Swapping climate change stories from Philadelphia and Mongolia

Four Mongolian high school students are in Philadelphia this week learning how climate change affects the lives of teenagers here.

The trip is part of a museum exchange program between the Academy of Natural Sciences of Drexel University and the National Museum of Mongolia.

 

“The ultimate goal is for the girls to know each other culturally, and obviously know a little bit more about climate change, and how it’s affecting them in Mongolia and how it’s affecting us here in Philadelphia,” said Betsy Payne, Women in Natural Sciences program manager at the Academy of Natural Sciences.

The Mongolian students and 15 Philadelphia public school high school students, all girls, took online classes on climate change and talked via Skype with their pen pals in the months leading up to the trip. They will develop lessons for their home museums on climate change from a teenage perspective when they return.

The participants met in person for the first time on Friday, the beginning of an 11-day program in the Philadelphia region. The group will learn about climate change from Academy of Natural Sciences staff, visit a Delaware marsh vulnerable to rising ocean levels and tour a farm near Lancaster.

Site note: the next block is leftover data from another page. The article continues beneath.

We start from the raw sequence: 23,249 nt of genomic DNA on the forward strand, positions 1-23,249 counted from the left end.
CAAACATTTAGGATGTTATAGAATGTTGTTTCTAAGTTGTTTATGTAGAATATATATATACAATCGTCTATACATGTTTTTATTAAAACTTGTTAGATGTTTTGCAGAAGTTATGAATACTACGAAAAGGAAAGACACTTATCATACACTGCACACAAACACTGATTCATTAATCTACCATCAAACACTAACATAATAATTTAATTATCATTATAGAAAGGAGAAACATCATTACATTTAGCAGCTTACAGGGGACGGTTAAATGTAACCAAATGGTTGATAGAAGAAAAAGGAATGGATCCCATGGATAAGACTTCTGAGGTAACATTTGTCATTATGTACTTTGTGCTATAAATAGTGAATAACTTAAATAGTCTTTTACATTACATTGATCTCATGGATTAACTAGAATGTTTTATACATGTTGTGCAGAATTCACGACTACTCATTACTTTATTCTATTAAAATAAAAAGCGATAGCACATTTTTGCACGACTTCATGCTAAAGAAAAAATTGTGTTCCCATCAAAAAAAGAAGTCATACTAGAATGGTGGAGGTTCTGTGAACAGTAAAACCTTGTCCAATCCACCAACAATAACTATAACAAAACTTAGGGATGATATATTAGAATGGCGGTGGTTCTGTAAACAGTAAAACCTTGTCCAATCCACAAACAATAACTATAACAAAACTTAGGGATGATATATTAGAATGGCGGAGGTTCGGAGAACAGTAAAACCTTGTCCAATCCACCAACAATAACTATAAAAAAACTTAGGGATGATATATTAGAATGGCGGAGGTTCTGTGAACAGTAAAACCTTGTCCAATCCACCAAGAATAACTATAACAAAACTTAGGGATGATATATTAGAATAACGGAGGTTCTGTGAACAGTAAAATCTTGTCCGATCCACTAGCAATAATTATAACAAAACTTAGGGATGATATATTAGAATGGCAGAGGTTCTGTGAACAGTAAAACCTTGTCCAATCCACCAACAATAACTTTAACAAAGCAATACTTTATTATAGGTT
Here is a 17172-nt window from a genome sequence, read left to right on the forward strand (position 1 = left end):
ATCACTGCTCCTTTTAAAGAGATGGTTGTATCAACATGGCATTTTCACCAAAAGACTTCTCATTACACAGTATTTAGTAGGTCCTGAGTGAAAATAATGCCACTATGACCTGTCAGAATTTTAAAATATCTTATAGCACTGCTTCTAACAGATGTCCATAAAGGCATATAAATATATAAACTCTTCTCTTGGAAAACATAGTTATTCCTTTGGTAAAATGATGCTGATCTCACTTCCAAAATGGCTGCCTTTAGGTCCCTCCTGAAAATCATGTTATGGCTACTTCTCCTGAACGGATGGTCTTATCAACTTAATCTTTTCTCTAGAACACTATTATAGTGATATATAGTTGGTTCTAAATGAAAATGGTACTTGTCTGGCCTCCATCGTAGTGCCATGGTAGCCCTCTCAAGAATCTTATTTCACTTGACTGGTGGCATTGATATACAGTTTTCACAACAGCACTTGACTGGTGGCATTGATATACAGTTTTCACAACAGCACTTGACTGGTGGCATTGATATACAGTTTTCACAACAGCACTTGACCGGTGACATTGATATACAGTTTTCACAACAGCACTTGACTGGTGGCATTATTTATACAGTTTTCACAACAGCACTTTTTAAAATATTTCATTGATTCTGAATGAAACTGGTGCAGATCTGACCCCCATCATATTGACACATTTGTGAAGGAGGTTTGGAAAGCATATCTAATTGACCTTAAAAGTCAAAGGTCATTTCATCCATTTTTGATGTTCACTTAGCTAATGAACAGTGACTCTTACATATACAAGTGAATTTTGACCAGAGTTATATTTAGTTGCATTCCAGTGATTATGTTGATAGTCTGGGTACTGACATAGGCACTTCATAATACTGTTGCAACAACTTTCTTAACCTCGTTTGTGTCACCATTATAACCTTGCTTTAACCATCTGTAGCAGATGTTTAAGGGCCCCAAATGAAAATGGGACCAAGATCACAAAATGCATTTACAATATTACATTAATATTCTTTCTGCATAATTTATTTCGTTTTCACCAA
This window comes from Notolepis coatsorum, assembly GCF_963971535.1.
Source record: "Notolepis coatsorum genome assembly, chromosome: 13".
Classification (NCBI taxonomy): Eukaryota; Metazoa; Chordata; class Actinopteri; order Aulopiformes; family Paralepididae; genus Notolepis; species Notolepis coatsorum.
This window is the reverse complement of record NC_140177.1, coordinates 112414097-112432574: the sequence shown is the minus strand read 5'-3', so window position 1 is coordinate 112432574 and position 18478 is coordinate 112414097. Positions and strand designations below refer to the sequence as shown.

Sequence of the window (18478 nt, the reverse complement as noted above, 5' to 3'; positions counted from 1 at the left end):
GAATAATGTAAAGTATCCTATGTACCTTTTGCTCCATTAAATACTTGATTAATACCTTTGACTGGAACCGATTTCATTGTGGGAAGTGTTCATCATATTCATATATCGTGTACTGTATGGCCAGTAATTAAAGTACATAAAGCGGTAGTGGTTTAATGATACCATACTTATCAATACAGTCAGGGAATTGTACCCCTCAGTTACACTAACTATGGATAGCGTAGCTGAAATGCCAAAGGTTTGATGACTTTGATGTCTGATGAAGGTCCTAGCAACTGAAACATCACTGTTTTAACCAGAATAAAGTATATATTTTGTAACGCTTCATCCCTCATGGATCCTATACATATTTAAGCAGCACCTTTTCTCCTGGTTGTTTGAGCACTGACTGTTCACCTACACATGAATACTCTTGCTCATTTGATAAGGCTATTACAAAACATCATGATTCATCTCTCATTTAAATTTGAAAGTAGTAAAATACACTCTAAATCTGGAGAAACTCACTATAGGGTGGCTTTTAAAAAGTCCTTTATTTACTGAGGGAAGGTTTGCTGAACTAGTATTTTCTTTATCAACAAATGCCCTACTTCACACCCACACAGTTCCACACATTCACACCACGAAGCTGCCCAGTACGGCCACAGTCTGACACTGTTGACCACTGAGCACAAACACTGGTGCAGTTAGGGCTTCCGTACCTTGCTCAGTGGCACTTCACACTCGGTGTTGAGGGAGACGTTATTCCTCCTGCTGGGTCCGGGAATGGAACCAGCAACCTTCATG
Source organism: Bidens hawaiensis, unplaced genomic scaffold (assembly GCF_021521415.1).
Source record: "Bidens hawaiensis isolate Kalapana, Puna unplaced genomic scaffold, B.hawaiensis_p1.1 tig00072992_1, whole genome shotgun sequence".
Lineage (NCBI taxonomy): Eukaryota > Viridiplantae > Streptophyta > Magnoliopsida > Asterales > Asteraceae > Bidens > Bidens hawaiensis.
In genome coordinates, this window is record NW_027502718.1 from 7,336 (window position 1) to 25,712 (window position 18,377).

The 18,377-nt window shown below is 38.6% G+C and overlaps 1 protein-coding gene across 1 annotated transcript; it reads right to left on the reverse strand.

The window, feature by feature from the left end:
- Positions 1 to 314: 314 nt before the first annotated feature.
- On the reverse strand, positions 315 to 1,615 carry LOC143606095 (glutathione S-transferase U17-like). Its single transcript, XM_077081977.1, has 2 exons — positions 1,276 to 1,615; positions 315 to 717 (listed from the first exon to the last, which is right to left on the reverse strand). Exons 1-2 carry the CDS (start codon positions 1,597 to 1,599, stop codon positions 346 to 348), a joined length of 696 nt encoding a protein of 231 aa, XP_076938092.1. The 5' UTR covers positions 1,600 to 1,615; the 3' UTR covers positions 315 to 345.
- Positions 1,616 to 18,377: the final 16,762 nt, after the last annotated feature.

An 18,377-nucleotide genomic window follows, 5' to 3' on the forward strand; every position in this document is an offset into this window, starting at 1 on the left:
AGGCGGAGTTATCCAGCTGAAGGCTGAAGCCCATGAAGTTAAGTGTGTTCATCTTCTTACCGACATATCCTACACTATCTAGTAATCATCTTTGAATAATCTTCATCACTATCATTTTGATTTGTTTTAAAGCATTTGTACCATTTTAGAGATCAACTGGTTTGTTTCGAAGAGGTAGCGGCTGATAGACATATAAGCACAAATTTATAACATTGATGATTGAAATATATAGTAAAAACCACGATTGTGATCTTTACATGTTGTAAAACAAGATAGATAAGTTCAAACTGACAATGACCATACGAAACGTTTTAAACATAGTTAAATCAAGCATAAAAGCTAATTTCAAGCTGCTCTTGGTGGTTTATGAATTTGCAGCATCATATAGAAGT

Linda Gutierrez, a sophomore The Academy at Palumbo, said she is most looking forward to playing host to the Mongolian students.

“I’m excited to show them everything in Philadelphia,” Gutierrez said. “I researched so many pictures of Mongolia and it’s really different, so I want to show them everything there is possible to show them.”

Mongolian student Ulemg Baasanjav, meanwhile, is excited to get to work.

“For example our country has pollution,” Baasanjav said. “Pollution is a very big problem and I think in the future I fix this pollution.”

In July, five of the Philly students will visit the Mongolian capital Ulan Bator, where nomadic herders are flocking to live as climate change and other stressors challenge their traditional way of life.

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